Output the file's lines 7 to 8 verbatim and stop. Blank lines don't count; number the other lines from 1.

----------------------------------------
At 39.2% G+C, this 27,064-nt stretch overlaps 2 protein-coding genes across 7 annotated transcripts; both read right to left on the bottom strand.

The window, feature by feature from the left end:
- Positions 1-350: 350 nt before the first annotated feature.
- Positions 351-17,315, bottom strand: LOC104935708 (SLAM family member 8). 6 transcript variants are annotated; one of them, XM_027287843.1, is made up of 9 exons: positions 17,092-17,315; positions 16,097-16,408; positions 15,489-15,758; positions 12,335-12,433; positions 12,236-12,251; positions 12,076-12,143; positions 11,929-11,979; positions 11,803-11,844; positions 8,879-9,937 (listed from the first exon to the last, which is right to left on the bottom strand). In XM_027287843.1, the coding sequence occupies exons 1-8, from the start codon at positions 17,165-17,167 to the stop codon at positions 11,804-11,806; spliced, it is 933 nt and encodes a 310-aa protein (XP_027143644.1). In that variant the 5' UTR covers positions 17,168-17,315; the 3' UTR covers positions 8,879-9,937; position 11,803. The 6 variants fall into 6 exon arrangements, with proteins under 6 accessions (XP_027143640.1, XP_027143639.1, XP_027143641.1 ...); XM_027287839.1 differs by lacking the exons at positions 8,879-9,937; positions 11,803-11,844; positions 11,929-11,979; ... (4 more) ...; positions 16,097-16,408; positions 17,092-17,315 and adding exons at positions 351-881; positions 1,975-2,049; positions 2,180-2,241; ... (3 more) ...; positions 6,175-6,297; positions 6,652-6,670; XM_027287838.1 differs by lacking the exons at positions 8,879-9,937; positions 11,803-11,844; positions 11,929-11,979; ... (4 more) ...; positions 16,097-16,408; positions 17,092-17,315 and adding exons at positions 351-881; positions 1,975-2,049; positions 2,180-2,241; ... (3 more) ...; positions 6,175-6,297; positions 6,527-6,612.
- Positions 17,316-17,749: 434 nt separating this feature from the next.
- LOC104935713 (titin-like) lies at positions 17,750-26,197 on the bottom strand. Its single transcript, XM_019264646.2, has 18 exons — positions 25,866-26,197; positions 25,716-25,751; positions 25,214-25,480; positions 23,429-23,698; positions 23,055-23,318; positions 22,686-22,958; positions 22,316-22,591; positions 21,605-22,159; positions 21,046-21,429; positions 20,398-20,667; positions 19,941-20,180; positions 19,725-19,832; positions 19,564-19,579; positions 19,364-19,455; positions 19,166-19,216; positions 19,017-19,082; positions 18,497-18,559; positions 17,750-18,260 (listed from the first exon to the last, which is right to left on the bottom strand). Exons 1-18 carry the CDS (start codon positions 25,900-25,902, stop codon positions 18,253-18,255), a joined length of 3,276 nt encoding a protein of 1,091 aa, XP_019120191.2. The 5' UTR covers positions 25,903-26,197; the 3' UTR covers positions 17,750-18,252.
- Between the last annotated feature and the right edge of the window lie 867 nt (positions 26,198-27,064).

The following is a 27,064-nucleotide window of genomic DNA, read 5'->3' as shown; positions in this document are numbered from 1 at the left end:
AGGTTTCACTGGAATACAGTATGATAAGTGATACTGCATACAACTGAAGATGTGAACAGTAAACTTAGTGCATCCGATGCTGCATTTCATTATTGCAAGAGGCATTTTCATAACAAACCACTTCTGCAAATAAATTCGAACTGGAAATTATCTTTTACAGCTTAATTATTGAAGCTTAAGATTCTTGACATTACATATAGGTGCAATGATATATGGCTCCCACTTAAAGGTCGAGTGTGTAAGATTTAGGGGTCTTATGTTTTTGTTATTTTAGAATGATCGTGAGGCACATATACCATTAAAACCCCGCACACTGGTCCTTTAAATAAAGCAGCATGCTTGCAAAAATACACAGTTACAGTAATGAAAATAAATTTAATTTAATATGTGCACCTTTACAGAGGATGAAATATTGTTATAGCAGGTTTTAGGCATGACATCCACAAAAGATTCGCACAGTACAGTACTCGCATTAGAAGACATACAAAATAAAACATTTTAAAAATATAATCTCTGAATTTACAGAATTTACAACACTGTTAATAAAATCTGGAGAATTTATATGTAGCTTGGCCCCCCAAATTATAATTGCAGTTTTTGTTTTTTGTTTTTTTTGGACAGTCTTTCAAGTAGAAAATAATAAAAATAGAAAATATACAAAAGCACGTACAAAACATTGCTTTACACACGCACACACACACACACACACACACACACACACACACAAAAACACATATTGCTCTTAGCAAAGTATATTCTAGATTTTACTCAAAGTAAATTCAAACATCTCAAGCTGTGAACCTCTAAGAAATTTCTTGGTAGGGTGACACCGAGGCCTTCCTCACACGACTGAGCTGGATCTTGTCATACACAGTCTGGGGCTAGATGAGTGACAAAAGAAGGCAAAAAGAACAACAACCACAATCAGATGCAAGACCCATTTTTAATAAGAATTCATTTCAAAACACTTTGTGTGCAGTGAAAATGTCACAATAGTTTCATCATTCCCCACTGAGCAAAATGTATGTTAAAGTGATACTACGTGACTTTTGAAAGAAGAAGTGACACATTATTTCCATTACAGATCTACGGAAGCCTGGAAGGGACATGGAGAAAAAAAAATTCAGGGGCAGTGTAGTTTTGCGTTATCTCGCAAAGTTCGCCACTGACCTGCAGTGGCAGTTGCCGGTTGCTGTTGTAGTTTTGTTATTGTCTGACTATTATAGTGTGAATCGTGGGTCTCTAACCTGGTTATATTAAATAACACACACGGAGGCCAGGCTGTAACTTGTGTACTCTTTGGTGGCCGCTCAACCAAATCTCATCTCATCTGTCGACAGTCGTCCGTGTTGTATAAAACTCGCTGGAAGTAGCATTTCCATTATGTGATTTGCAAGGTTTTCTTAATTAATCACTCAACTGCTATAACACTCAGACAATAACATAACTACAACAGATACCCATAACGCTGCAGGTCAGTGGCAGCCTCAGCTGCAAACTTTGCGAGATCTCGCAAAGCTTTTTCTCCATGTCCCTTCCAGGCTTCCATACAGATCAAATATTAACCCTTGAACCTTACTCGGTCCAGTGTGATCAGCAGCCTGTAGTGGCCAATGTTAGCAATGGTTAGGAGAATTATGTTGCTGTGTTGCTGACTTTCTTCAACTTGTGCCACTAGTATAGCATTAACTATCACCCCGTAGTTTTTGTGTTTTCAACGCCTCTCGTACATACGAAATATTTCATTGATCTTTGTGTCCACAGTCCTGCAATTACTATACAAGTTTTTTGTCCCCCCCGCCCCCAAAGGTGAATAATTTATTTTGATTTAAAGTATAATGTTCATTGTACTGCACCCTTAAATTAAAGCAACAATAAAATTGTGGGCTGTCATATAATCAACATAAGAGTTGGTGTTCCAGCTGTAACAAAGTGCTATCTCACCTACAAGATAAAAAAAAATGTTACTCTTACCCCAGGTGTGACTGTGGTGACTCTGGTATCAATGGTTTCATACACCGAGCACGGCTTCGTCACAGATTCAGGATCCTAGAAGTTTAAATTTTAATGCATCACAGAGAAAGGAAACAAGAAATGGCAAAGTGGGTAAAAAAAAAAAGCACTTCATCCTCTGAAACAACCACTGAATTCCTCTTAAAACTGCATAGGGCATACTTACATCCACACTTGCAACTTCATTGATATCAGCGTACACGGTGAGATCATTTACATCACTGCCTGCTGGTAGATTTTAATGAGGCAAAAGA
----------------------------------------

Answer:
- Between the last annotated feature and the right edge of the window lie 867 nt (positions 26,198-27,064).

The following is a 27,064-nucleotide window of genomic DNA, read 5'->3' as shown; positions in this document are numbered from 1 at the left end: